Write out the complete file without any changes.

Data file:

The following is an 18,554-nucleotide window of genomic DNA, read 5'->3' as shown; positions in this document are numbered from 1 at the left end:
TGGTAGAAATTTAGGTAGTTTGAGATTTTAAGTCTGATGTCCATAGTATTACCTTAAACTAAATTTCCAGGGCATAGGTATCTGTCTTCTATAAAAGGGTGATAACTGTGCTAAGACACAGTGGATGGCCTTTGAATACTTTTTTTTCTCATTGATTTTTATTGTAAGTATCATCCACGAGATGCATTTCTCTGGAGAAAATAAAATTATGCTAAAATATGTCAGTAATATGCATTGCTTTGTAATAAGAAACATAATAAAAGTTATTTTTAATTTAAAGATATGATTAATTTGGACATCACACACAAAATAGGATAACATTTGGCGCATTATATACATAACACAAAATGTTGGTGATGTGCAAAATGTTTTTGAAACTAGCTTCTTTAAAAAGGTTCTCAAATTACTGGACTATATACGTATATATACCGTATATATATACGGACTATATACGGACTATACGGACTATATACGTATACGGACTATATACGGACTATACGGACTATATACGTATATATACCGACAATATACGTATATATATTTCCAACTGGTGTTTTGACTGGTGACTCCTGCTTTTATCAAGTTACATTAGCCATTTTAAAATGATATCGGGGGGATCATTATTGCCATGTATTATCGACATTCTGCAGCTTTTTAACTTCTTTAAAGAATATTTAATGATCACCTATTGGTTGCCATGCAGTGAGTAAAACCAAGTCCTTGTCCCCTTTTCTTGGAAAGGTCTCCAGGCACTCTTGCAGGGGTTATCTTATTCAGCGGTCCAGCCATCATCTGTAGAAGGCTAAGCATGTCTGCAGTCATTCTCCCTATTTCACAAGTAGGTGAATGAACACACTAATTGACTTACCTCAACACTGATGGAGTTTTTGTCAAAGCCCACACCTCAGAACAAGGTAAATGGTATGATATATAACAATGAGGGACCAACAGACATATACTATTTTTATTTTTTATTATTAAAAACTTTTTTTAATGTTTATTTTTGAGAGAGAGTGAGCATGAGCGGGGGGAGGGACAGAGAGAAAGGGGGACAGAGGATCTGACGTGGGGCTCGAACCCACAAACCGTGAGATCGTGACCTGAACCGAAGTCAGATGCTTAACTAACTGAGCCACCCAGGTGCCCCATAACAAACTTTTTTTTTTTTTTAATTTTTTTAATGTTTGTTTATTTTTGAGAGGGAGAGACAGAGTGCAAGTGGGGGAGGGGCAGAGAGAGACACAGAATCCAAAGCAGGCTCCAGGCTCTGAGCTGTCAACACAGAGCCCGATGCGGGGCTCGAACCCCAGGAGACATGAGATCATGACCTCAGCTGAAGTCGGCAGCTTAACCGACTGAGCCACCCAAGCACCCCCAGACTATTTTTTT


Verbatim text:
The following is an 18,554-nucleotide window of genomic DNA, read 5'->3' as shown; positions in this document are numbered from 1 at the left end:
TGGTAGAAATTTAGGTAGTTTGAGATTTTAAGTCTGATGTCCATAGTATTACCTTAAACTAAATTTCCAGGGCATAGGTATCTGTCTTCTATAAAAGGGTGATAACTGTGCTAAGACACAGTGGATGGCCTTTGAATACTTTTTTTTCTCATTGATTTTTATTGTAAGTATCATCCACGAGATGCATTTCTCTGGAGAAAATAAAATTATGCTAAAATATGTCAGTAATATGCATTGCTTTGTAATAAGAAACATAATAAAAGTTATTTTTAATTTAAAGATATGATTAATTTGGACATCACACACAAAATAGGATAACATTTGGCGCATTATATACATAACACAAAATGTTGGTGATGTGCAAAATGTTTTTGAAACTAGCTTCTTTAAAAAGGTTCTCAAATTACTGGACTATATACGTATATATACCGTATATATATACGGACTATATACGGACTATACGGACTATATACGTATACGGACTATATACGGACTATACGGACTATATACGTATATATACCGACAATATACGTATATATATTTCCAACTGGTGTTTTGACTGGTGACTCCTGCTTTTATCAAGTTACATTAGCCATTTTAAAATGATATCGGGGGGATCATTATTGCCATGTATTATCGACATTCTGCAGCTTTTTAACTTCTTTAAAGAATATTTAATGATCACCTATTGGTTGCCATGCAGTGAGTAAAACCAAGTCCTTGTCCCCTTTTCTTGGAAAGGTCTCCAGGCACTCTTGCAGGGGTTATCTTATTCAGCGGTCCAGCCATCATCTGTAGAAGGCTAAGCATGTCTGCAGTCATTCTCCCTATTTCACAAGTAGGTGAATGAACACACTAATTGACTTACCTCAACACTGATGGAGTTTTTGTCAAAGCCCACACCTCAGAACAAGGTAAATGGTATGATATATAACAATGAGGGACCAACAGACATATACTATTTTTATTTTTTATTATTAAAAACTTTTTTTAATGTTTATTTTTGAGAGAGAGTGAGCATGAGCGGGGGGAGGGACAGAGAGAAAGGGGGACAGAGGATCTGACGTGGGGCTCGAACCCACAAACCGTGAGATCGTGACCTGAACCGAAGTCAGATGCTTAACTAACTGAGCCACCCAGGTGCCCCATAACAAACTTTTTTTTTTTTTTAATTTTTTTAATGTTTGTTTATTTTTGAGAGGGAGAGACAGAGTGCAAGTGGGGGAGGGGCAGAGAGAGACACAGAATCCAAAGCAGGCTCCAGGCTCTGAGCTGTCAACACAGAGCCCGATGCGGGGCTCGAACCCCAGGAGACATGAGATCATGACCTCAGCTGAAGTCGGCAGCTTAACCGACTGAGCCACCCAAGCACCCCCAGACTATTTTTTT